Oakland County businessman and GOP gubernatorial hopeful Perry Johnson should not appear on the ballot for the upcoming August primary election, the Michigan Court of Appeals ruled Wednesday.
Johnson, who poured millions into a governor bid that was launched in February, is the first of three disqualified Republican governor candidates who filed challenges to get a decision from a court.
In their opinion, Court of Appeals Judges Kristen Kelly, Michael Kelly and Noah Hood disagreed with the Johnson campaign’s assertion that the Michigan Board of State Canvassers had an obligation to compare every signature submitted with the state’s Qualified Voter File.
“The Board (of State Canvassers), therefore, had a clear legal duty to investigate, but it did not have a clear legal duty to conduct a comparison of each fraudulent signature against the qualified voter file,” judges wrote. “Likewise, because the Board had the discretion to not check each and every signature submitted by the fraudulent-petition circulators, the act Johnson is seeking to compel defendants to perform is not ministerial in nature.”
“Because Johnson bears the burden of demonstrating his entitlement to the requested writ … we conclude that his failure to show that the act requested is ministerial and his failure to show a clear legal duty on the part of the Board are fatal to his claim .”
The court’s decision follows a marathon meeting of the Board of State Canvassers last Thursday when the state’s elections panel deliberated whether to disqualify Johnson and several others after the GOP gubernatorial candidates’ signatures were thrown into question due to an alleged forgery scheme.
The board deadlocked on the matter along party lines.
Friday marks the deadline under state law to finalize the names of candidates for the primary election, and clerks must send out ballots to military and overseas voters on Jun. 18.
Michigan elections director Jonathan Brater described the signature fraud identified by the Bureau of Elections an unprecedented “attack on our election system” at last week’s meeting. And in a series of consecutive votes on the sufficiency of each candidates’ nominating petition to qualify for the ballot, the board radically reshaped the upcoming primary in a matter of minutes.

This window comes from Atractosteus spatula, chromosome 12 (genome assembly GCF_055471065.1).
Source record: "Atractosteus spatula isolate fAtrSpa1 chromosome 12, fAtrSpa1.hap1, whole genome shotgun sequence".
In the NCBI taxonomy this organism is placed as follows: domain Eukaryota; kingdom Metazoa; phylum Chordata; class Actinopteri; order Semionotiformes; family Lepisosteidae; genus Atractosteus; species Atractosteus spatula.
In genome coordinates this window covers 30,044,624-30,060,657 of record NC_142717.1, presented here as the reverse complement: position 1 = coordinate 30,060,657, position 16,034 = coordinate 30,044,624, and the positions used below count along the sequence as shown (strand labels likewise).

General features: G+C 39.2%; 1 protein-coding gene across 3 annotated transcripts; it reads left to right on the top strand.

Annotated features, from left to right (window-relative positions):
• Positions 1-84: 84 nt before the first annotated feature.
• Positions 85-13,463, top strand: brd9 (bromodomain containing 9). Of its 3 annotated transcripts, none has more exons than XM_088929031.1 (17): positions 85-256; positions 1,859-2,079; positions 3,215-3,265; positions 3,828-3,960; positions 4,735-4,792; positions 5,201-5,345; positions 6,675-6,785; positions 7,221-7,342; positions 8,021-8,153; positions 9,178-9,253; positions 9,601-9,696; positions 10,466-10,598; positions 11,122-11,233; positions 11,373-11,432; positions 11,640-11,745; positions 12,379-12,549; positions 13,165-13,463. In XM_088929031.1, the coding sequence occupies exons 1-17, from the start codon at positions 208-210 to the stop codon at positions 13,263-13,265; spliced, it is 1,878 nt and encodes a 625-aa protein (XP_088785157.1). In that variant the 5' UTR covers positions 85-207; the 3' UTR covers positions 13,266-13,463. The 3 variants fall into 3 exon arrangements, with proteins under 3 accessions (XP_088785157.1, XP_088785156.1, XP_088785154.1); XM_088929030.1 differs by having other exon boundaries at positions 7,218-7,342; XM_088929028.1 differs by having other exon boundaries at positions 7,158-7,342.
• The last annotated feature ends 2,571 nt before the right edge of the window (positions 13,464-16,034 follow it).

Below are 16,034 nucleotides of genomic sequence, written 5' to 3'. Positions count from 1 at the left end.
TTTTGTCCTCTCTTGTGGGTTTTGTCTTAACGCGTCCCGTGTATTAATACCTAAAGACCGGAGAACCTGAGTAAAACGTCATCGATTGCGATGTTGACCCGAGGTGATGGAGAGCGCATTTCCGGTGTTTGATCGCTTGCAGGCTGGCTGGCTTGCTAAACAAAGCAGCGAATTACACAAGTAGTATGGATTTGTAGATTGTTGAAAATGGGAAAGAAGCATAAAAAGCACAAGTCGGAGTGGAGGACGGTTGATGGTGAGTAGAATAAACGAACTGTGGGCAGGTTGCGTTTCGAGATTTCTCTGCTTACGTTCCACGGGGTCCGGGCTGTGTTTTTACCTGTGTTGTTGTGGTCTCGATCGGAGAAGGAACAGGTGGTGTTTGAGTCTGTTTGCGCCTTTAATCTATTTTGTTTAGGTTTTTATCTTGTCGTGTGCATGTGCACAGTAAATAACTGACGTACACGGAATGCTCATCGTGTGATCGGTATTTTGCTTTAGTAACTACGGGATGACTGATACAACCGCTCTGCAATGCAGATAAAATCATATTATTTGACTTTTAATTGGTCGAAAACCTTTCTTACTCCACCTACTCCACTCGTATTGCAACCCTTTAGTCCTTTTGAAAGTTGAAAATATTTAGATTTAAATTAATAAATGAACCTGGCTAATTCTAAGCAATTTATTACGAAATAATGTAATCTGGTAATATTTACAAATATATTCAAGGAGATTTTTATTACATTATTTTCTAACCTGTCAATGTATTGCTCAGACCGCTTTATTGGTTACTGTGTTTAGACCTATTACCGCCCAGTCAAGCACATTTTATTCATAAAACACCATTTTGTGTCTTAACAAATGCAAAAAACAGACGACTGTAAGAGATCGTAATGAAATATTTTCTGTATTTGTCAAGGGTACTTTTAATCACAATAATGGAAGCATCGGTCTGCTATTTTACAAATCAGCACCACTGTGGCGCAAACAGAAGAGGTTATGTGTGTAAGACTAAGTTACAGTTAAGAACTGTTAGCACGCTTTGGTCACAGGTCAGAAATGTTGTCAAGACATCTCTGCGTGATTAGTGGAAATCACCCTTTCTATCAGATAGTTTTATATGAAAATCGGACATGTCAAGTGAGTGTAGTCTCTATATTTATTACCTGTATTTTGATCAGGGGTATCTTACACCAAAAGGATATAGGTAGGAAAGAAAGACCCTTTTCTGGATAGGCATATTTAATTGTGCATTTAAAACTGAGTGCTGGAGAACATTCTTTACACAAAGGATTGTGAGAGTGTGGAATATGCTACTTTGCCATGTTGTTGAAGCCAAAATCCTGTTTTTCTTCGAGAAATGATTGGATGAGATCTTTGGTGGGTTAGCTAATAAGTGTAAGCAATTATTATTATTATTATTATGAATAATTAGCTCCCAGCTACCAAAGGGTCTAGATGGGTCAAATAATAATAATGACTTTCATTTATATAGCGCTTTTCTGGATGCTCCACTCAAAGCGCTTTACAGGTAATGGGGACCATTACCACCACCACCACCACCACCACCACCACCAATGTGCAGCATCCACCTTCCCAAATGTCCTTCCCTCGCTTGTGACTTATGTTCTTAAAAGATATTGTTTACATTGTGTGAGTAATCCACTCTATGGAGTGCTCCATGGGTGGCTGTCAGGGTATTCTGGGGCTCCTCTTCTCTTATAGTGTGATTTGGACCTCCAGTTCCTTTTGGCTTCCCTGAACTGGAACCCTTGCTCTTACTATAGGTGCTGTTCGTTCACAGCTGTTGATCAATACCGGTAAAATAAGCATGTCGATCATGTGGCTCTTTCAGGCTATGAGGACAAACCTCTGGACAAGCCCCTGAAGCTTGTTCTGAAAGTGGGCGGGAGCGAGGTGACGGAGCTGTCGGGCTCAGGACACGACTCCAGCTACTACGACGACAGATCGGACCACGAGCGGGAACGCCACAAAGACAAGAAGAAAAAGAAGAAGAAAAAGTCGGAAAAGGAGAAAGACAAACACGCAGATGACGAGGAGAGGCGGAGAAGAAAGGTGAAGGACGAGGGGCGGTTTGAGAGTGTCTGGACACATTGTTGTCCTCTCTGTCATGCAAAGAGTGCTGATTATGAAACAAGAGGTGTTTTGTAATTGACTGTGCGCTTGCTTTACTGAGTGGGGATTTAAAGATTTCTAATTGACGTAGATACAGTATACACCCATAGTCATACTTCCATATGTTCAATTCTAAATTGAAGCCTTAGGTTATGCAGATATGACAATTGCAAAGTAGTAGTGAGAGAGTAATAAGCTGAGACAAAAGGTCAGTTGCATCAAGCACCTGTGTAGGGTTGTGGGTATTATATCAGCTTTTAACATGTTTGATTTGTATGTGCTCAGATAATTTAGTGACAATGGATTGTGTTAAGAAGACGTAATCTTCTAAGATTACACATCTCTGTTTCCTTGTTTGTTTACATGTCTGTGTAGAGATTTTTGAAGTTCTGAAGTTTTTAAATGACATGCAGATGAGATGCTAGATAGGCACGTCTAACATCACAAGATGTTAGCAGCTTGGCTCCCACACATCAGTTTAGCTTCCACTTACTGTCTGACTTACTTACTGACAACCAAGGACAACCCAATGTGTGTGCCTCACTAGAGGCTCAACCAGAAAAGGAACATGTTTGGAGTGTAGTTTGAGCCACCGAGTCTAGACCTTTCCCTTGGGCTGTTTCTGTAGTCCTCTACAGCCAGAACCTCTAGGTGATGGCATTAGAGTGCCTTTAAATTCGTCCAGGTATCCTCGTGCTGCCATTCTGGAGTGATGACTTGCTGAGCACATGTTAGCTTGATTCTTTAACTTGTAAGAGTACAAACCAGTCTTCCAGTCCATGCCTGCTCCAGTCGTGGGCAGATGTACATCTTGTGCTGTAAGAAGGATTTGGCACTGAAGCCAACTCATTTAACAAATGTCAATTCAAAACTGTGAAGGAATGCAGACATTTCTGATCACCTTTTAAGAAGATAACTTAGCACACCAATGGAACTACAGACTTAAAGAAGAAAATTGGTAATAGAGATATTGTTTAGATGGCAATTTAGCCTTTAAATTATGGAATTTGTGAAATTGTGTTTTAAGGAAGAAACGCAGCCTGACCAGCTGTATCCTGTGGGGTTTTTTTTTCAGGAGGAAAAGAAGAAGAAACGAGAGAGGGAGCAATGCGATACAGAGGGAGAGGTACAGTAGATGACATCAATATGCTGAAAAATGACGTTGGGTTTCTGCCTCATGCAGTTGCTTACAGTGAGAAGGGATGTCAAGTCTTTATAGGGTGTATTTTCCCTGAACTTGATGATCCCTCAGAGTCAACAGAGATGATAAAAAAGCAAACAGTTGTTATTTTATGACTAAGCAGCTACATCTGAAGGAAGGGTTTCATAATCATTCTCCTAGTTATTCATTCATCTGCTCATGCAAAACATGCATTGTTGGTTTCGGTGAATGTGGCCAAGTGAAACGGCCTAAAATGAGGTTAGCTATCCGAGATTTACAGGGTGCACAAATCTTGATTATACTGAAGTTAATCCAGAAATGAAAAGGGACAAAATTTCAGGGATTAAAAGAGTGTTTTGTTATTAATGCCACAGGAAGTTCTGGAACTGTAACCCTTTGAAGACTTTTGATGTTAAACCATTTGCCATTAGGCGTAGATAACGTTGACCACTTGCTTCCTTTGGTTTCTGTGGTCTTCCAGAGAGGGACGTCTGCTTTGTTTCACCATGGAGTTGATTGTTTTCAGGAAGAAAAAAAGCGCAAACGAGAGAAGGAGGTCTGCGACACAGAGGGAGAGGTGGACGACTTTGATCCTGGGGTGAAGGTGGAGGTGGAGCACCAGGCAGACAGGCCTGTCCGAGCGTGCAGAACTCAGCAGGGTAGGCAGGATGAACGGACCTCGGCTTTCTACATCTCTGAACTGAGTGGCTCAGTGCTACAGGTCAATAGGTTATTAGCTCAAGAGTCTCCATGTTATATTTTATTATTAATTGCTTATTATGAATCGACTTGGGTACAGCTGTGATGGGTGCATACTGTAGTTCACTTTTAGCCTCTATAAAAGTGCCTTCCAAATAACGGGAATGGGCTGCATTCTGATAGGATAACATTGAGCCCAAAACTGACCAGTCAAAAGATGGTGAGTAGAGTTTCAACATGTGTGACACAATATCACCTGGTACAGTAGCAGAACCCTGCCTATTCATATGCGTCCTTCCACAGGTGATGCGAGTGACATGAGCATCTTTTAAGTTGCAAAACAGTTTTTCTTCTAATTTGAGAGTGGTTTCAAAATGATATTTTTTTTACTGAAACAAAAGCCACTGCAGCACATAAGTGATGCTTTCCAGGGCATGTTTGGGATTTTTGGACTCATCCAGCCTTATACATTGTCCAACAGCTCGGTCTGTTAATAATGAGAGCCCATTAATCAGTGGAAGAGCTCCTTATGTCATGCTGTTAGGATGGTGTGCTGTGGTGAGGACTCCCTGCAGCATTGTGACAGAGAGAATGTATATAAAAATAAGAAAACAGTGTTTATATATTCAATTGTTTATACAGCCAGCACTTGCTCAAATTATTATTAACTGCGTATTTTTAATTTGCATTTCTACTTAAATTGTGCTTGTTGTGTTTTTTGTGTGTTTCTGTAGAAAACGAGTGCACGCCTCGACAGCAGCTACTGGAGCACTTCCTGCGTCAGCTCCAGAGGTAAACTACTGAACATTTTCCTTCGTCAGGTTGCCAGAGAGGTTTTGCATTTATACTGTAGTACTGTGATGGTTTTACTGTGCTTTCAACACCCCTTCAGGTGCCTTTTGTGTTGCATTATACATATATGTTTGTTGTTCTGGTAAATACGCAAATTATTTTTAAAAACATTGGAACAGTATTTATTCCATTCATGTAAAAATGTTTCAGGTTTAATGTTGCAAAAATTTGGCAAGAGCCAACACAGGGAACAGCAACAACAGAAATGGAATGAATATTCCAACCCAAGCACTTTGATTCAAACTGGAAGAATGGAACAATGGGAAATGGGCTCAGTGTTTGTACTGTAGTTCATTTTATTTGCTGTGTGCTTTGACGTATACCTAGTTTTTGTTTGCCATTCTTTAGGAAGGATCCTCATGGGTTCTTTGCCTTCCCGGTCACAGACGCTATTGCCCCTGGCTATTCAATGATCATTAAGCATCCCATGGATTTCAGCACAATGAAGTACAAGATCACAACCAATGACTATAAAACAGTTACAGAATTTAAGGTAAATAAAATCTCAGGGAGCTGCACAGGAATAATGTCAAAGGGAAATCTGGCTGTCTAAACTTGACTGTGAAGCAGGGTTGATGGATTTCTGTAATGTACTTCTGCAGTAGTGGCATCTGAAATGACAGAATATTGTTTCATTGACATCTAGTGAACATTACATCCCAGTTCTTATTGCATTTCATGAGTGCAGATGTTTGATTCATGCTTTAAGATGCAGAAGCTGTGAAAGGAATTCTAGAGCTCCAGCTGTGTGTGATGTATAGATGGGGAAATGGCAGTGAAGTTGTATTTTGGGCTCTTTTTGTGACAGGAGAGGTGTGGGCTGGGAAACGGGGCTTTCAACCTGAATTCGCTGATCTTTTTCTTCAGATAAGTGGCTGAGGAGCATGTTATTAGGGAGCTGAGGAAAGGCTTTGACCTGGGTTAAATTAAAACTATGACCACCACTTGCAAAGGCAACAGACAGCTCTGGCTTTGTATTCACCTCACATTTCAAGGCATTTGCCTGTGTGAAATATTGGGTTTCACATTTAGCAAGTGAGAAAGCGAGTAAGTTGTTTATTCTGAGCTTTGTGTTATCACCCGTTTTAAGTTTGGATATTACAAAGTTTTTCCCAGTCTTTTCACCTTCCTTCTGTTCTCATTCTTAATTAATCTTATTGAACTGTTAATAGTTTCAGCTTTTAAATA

The impasse wiped out half of Michigan’s GOP primary candidates for governor in a field that until last week, was the largest in the state’s history, according to the Michigan Information and Research Service.
Former Detroit Police Chief James Craig and Grand Haven financial adviser Michael Markey have also filed lawsuits challenging their removal from the primary ballot. Another disqualified candidate, Donna Brandenburg, has also reported intent to file a legal challenge.
More:Disqualified Republican governor hopefuls battle it out in court
To qualify for the ballot, candidates needed to collect at least 15,000 voter signatures. Brater said that the Bureau of Elections carried out a targeted review of about 7,000 voter signatures on petition sheets from circulators who appeared to have forged voter signatures.
“We did not find a single registered voter with a matching signature for any of those circulators for any candidate of the ones we looked at,” Brater said at last week’s canvassers’ meeting. “If we found even a small number that looked legitimate, we took them out of the fraudulent signatures category.”
Petition circulators submitted at least 68,000 invalid signatures, Brater said.
Johnson argued in his lawsuit that the bureau was required to compare every signature submitted on candidates’ petition forms to the signature contained in the state’s voter registration database.
Prominent Michigan Democrats and Republicans alike have called the alleged signature forgery scheme one of the largest in Michigan’s history and have criticized the GOP gubernatorial candidates for appearing to fail in exercising oversight over their contractors’ signature-gathering operations to qualify for the ballot.
The Board of State Canvassers certified five GOP gubernatorial candidates for the upcoming primary. They include Norton Shores businesswoman Tudor Dixon, Ottawa County real estate agent Ryan Kelley, Farmington Hills pastor Ralph Rebandt, Bloomfield Hills businessman Kevin Rinke and Kalamazoo chiropractor Garrett Soldano. Michigan State Police Capt. Mike Brown withdraw from the race before the board met to review candidates’ nominating petitions to qualify for the ballot.
Clara Hendrickson fact-checks Michigan issues and politics as a corps member with Report for America, an initiative of The GroundTruth Project. Make a tax-deductible contribution to support her work at bit.ly/freepRFA. Contact her at firstname.lastname@example.org or 313-296-5743. Follow her on Twitter @clarajanehen.